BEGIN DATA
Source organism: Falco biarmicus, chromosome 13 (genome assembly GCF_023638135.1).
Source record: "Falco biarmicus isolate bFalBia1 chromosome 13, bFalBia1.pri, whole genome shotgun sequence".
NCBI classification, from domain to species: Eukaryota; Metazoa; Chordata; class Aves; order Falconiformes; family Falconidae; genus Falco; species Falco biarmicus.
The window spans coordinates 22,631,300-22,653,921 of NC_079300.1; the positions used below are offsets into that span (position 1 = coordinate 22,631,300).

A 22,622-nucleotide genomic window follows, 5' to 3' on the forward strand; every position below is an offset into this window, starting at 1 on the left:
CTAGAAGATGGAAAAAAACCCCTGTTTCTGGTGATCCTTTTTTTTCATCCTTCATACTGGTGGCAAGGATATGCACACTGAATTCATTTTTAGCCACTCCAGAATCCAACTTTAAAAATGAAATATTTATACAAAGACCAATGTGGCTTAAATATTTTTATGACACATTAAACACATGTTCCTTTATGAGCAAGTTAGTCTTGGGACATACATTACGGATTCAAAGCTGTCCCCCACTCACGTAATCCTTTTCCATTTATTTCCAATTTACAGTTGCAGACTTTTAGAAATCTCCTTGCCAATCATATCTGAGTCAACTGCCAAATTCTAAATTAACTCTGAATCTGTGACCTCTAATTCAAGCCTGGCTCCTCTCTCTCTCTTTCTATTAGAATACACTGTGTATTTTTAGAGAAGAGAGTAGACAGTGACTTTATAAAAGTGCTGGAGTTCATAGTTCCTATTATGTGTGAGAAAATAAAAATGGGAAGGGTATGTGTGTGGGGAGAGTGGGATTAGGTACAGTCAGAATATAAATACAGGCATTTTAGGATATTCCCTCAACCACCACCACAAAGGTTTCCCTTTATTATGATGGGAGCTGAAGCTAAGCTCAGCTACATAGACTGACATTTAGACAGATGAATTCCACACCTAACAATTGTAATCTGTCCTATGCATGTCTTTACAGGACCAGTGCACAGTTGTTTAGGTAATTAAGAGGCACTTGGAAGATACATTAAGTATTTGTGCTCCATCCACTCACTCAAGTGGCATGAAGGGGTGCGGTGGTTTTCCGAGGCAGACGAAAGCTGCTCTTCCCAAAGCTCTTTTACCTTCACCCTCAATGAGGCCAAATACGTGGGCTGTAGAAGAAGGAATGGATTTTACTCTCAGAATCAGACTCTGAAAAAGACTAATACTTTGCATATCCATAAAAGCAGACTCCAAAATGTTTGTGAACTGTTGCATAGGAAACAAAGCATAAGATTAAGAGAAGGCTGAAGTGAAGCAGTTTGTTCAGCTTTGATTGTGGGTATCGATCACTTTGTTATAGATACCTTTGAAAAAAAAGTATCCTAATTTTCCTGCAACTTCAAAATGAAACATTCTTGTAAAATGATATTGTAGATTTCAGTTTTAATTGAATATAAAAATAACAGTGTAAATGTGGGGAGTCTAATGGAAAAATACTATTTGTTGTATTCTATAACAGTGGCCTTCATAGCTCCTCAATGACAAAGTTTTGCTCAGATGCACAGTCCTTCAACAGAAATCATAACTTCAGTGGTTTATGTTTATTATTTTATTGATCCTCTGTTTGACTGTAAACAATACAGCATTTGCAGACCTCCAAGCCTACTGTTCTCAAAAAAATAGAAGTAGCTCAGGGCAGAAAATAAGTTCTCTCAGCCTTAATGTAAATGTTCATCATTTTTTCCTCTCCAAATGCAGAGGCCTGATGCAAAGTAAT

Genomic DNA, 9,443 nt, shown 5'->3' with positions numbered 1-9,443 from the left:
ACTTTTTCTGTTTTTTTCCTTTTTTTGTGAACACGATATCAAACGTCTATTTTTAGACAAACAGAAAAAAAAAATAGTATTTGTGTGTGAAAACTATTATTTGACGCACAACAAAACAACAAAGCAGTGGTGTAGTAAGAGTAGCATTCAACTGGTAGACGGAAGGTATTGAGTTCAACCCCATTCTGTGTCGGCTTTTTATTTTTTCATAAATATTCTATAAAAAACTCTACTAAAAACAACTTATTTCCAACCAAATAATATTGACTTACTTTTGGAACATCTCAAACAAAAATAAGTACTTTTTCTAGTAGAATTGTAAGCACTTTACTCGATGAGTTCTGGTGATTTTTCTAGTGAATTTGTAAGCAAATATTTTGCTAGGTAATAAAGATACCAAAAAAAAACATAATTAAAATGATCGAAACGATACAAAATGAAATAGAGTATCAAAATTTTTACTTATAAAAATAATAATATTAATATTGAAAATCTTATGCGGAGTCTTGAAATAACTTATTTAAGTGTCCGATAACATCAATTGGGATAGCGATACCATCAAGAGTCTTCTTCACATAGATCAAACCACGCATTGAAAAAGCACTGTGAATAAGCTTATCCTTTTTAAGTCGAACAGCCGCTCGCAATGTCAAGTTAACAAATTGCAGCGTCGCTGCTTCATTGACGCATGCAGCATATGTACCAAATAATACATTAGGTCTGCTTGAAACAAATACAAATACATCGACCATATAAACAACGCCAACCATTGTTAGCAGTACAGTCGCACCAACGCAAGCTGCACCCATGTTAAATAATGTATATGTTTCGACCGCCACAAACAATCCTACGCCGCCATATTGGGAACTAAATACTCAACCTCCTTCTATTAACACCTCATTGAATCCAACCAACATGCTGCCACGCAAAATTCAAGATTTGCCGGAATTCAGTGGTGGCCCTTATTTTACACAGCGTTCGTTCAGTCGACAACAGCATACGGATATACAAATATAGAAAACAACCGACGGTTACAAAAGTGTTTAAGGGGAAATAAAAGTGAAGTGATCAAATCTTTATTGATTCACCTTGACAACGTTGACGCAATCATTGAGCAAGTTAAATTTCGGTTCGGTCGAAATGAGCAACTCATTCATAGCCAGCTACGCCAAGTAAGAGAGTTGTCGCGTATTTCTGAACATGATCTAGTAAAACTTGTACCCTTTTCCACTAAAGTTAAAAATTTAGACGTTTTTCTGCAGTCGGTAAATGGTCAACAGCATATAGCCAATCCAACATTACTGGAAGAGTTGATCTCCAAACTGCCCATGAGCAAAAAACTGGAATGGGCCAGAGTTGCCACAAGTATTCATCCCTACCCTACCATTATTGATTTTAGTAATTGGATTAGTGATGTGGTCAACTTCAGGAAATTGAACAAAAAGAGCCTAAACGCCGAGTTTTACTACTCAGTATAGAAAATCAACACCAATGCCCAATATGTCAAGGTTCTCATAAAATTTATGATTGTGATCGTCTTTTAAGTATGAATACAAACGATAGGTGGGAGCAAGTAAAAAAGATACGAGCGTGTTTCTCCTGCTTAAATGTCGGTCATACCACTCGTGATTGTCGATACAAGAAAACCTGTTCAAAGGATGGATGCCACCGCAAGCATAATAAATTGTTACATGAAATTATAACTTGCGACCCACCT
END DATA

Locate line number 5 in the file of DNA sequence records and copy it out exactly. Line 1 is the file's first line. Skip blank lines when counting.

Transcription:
A 22,622-nucleotide genomic window follows, 5' to 3' on the forward strand; every position below is an offset into this window, starting at 1 on the left: